Ireland’s major property bubble burst at the same time as the global financial crisis erupted, plunging the country into a severe recession in 2008–10. Public debt climbed rapidly as revenues collapsed and as banks’ rising loan losses increasingly required public support. Following the Greek crisis in spring 2010 and emerging tensions in the euro area, the last act in the process saw the operation of the “sovereign-bank loop”—a vicious cycle where uncertainty about banks’ health fed into doubts around the sustainability of public debt, which only added to fears about the banks. The government lost access to market financing at manageable interest rates, and Ireland entered into a three-year program supported by €67.5 billion of financial assistance from the European Union (EU) and IMF in late 2010. Ireland’s program therefore had three main goals: restoring the viability of the banking system; putting the public finances on a sustainable path and returning to market funding; and restarting economic recovery including by improving growth potential. A large bank recapitalization in early 2011 helped stabilize deposits and other bank funding. The government’s access to market financing was progressively regained from mid 2012, enabling Ireland to exit the program at the end of 2013 and rely fully on market financing at highly favorable terms. The first signs of recovery were seen in strong job creation starting in the second half of 2012, and Ireland’s recent economic figures have surpassed even the most optimistic expectations, with growth of about 5 percent in 2014. Seeking to draw lessons for Ireland, the EU, and the IMF, as well as other countries facing similar challenges, the Central Bank of Ireland (CBI), the Centre for Economic Policy and Research (CEPR), and the IMF organized a conference titled “Ireland—Lessons from Its Recovery from the Bank-Sovereign Loop.” Held on January 19, 2015, at the historic Dublin Castle, it brought together Irish government representatives, European officials, academics, journalists, private sector representatives, and other stakeholders, as well as the IMF’s Managing Director. The conference discussions were anchored by three papers by leading international academics and moderated by journalists familiar with the issues. The event concluded with a high-level panel discussion by senior policymakers.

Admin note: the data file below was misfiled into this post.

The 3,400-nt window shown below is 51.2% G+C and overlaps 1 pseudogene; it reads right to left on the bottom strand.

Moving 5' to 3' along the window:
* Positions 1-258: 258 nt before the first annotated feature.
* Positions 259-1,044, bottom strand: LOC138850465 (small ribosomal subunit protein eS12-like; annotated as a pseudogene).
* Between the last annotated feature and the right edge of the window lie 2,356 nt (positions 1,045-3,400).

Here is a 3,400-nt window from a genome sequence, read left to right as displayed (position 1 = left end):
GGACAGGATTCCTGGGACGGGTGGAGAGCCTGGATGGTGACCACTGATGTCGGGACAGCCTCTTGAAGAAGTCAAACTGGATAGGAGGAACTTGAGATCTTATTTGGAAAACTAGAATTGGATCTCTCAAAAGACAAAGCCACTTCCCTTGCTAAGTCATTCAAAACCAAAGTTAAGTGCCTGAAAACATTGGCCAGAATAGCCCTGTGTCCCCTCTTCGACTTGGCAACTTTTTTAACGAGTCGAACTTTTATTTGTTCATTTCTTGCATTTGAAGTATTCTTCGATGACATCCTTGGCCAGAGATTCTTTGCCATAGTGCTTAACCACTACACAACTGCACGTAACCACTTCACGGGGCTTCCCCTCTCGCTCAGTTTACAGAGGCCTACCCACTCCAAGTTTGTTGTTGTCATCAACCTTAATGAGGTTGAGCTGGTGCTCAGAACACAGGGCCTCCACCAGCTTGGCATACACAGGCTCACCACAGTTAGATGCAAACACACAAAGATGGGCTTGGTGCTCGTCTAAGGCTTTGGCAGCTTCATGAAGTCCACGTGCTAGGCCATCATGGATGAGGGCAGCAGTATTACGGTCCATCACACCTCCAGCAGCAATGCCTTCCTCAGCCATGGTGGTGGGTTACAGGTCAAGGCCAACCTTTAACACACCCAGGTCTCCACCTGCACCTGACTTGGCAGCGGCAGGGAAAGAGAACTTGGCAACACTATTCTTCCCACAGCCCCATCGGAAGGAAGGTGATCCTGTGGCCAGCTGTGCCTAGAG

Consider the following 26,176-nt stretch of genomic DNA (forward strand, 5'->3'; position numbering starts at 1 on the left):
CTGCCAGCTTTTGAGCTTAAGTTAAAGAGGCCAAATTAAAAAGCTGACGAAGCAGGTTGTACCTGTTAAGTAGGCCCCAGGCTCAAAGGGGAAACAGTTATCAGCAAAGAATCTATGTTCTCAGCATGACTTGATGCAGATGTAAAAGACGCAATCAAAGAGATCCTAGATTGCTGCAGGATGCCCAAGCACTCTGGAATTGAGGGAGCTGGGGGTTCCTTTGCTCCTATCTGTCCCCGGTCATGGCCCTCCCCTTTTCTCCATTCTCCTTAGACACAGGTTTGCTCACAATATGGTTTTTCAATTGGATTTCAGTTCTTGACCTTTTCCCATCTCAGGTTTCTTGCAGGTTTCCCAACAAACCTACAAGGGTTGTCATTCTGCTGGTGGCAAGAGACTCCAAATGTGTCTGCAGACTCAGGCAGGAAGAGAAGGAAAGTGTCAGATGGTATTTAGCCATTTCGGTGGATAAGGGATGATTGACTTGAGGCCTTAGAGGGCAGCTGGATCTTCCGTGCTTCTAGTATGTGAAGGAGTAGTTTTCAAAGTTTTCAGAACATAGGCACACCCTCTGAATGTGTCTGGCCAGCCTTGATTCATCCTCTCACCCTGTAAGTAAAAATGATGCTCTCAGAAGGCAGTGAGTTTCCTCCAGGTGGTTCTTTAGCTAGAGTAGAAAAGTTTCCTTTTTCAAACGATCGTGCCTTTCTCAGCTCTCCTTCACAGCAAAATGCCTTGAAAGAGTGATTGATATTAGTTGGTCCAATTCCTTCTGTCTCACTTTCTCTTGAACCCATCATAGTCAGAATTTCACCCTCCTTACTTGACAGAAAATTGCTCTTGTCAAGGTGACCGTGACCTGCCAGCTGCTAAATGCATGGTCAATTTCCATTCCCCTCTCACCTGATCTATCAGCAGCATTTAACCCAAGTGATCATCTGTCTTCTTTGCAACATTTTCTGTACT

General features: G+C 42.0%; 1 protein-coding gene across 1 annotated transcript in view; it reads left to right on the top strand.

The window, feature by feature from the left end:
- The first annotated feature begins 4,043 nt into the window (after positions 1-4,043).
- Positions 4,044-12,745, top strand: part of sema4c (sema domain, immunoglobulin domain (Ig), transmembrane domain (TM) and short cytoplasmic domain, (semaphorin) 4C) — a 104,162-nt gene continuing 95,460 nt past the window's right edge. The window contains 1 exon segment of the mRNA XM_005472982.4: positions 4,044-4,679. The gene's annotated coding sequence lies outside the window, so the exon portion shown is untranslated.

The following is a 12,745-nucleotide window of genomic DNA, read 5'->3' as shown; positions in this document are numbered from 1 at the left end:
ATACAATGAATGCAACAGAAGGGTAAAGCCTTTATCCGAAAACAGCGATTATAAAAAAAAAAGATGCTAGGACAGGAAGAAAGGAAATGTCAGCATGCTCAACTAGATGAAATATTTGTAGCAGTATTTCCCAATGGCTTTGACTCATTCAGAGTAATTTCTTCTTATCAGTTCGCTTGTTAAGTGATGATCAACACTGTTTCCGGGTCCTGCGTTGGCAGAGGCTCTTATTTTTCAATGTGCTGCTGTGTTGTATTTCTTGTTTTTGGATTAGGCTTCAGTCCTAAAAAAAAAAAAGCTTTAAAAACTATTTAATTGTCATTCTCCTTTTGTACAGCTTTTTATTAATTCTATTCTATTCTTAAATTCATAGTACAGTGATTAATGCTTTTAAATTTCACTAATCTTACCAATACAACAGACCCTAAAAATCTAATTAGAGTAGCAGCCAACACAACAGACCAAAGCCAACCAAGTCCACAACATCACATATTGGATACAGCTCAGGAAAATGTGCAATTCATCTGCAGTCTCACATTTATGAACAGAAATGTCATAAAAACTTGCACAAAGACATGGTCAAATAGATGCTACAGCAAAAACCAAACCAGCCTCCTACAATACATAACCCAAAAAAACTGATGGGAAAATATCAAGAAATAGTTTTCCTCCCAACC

|Publisher:||INTERNATIONAL MONETARY FUND|
|Sold by:||Barnes & Noble|
|File size:||6 MB|